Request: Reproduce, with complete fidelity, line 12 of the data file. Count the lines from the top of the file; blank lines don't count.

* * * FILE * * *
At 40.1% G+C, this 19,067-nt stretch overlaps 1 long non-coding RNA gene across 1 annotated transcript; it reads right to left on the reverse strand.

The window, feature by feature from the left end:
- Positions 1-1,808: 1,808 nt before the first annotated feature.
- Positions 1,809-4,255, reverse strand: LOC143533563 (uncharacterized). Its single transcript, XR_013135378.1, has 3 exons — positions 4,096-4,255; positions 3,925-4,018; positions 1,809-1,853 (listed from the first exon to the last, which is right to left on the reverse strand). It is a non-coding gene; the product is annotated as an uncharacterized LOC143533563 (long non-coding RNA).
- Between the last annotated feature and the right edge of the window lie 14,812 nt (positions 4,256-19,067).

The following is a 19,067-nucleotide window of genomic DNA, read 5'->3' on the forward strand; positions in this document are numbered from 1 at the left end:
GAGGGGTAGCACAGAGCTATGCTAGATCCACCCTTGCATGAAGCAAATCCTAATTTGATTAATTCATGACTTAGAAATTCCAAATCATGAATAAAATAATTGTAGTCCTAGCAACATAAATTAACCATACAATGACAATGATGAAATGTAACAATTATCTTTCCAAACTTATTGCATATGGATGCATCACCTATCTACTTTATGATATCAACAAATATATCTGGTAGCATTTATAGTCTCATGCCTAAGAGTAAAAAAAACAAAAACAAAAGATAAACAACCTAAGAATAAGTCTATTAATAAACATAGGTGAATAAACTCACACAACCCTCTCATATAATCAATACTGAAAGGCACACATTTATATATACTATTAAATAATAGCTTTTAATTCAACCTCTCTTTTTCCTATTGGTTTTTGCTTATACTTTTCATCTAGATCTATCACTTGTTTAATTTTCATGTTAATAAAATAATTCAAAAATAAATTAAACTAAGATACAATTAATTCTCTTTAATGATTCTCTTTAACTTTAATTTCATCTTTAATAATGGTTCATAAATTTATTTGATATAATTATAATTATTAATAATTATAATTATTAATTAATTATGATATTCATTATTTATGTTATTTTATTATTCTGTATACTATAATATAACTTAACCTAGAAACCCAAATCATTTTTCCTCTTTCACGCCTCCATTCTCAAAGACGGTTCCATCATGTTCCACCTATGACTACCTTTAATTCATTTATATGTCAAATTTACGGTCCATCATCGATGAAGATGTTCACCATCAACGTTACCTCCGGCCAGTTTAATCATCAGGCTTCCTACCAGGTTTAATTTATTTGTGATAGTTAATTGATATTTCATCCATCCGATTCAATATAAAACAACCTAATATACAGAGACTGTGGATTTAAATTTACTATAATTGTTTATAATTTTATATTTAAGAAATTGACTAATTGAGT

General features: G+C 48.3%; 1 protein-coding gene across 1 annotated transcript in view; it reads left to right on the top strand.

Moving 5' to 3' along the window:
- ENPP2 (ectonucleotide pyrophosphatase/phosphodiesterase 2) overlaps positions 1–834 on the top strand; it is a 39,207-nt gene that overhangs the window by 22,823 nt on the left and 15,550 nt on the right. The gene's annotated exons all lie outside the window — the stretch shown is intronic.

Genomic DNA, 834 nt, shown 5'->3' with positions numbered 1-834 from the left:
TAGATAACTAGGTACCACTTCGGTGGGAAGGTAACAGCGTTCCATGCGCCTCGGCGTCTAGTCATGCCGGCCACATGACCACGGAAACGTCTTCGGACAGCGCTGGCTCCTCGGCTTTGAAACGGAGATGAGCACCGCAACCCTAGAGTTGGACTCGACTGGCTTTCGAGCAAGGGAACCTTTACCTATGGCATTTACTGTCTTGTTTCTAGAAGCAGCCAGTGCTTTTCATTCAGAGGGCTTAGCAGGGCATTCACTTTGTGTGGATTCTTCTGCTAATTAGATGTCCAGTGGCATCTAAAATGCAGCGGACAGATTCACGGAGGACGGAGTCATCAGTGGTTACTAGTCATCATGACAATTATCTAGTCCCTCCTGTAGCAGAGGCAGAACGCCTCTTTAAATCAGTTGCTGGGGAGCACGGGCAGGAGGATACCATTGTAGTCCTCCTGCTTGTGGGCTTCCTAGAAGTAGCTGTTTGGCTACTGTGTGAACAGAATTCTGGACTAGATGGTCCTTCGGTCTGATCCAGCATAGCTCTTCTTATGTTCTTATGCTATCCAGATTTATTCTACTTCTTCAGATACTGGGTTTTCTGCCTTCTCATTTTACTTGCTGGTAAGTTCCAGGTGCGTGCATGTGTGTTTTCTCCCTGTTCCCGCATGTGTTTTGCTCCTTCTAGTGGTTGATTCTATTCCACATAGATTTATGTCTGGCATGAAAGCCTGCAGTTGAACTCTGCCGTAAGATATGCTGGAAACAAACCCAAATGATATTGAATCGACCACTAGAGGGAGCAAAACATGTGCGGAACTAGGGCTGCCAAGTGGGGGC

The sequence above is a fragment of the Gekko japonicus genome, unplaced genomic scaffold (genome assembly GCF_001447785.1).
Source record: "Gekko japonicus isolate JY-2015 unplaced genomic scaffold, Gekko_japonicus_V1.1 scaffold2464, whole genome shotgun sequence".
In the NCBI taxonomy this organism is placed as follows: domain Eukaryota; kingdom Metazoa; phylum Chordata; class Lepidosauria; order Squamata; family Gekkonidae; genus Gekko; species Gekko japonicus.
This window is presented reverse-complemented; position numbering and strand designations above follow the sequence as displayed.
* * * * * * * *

TAGATAACTAGGTACCACTTCGGTGGGAAGGTAACAGCGTTCCATGCGCCTCGGCGTCTAGTCATGCCGGCCACATGACCACGGAAACGTCTTCGGACAGCGCTGGCTCCTCGGCTTTGAAACGGAGATGAGCACCGCAACCCTAGAGTTGGACTCGACTGGCTTTCGAGCAAGGGAACCTTTACCTATGGCATTTACTGTCTTGTTTCTAGAAGCAGCCAGTGCTTTTCATTCAGAGGGCTTAGCAGGGCATTCACTTTGTGTGGATTCTTCTGCTAATTAGATGTCCAGTGGCATCTAAAATGCAGCGGACAGATTCACGGAGGACGGAGTCATCAGTGGTTACTAGTCATCATGACAATTATCTAGTCCCTCCTGTAGCAGAGGCAGAACGCCTCTTTAAATCAGTTGCTGGGGAGCACGGGCAGGAGGATACCATTGTAGTCCTCCTGCTTGTGGGCTTCCTAGAAGTAGCTGTTTGGCTACTGTGTGAACAGAATTCTGGACTAGATGGTCCTTCGGTCTGATCCAGCATAGCTCTTCTTATGTTCTTATGCTATCCAGATTTATTCTACTTCTTCAGATACTGGGTTTTCTGCCTTCTCATTTTACTTGCTGGTAAGTTCCAGGTGCGTGCATGTGTGTTTTCTCCCTGTTCCCGCATGTGTTTTGCTCCTTCTAGTGGTTGATTCTATTCCACATAGATTTATGTCTGGCATGAAAGCCTGCAGTTGAACTCTGCCGTAAGATATGCTGGAAACAAACCCAAATGATATTGAATCGACCACTAGAGGGAGCAAAACATGTGCGGAACTAGGGCTGCCAAGTGGGGGC